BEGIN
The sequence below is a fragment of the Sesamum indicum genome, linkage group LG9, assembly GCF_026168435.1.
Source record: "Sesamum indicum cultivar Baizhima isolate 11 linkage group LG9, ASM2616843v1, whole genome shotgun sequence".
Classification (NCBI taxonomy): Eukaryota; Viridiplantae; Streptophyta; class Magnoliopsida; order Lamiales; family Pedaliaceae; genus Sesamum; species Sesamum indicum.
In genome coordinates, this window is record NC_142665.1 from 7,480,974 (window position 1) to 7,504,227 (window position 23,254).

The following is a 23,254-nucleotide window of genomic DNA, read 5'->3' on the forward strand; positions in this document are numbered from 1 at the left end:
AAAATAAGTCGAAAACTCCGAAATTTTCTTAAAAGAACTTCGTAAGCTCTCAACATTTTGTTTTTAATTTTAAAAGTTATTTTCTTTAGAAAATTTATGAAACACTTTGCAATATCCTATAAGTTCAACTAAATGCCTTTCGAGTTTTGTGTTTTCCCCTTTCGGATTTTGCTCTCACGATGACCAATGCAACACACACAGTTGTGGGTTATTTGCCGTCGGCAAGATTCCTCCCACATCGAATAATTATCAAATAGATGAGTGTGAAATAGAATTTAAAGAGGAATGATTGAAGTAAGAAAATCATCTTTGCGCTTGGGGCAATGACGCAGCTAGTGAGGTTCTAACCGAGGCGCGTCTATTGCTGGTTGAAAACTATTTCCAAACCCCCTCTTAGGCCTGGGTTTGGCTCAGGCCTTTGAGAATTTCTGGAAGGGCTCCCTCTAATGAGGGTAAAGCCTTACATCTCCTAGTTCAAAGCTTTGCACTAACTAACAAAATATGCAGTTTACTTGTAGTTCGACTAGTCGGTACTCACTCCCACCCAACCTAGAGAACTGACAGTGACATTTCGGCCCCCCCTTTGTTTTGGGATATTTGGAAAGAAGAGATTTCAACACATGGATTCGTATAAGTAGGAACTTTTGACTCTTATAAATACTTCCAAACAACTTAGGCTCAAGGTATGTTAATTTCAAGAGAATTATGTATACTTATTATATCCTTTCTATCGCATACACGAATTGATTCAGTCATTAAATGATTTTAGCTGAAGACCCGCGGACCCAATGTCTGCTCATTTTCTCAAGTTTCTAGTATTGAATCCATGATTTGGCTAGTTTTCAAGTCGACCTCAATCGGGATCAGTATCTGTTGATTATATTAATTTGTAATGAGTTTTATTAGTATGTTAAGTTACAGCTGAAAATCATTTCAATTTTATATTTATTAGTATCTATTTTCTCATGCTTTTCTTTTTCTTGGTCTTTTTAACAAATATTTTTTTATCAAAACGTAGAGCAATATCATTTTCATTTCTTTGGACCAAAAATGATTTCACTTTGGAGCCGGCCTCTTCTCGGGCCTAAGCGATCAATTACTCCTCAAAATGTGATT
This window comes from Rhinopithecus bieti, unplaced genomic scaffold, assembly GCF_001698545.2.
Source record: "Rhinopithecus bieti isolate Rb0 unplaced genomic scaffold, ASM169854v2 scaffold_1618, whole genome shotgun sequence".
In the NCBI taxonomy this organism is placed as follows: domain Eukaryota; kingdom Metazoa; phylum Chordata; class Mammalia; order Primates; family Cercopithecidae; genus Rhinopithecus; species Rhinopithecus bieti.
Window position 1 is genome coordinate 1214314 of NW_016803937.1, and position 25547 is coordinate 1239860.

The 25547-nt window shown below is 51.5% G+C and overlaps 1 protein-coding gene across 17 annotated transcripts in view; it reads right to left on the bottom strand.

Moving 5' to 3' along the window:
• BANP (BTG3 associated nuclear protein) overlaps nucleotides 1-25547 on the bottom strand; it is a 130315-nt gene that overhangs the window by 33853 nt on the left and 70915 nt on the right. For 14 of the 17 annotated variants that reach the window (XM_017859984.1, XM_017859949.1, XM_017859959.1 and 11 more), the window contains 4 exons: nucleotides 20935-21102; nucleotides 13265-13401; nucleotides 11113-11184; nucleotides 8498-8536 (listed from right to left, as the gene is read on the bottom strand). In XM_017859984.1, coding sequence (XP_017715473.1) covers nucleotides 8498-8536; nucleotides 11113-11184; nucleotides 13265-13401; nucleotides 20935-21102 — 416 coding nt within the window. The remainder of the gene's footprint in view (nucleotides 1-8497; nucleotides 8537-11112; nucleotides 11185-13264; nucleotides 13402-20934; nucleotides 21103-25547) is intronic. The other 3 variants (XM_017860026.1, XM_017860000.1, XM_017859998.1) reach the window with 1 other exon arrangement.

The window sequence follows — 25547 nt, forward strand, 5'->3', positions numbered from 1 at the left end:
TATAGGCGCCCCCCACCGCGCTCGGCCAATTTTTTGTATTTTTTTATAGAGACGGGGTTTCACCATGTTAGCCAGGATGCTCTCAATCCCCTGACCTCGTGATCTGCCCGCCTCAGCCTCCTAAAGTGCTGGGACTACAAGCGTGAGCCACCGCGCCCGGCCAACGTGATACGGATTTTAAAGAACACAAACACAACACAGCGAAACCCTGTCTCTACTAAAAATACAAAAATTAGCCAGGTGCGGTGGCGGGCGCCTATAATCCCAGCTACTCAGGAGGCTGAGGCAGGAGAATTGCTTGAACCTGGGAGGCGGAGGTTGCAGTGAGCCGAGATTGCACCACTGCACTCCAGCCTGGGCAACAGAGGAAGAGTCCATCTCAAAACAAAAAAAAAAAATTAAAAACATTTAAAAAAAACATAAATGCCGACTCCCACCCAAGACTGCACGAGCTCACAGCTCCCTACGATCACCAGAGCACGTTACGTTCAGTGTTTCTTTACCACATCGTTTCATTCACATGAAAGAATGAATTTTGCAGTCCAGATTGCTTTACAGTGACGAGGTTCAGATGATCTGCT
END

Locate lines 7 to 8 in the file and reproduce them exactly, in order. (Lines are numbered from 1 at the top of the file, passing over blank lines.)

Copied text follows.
This window comes from Rhinopithecus bieti, unplaced genomic scaffold, assembly GCF_001698545.2.
Source record: "Rhinopithecus bieti isolate Rb0 unplaced genomic scaffold, ASM169854v2 scaffold_1618, whole genome shotgun sequence".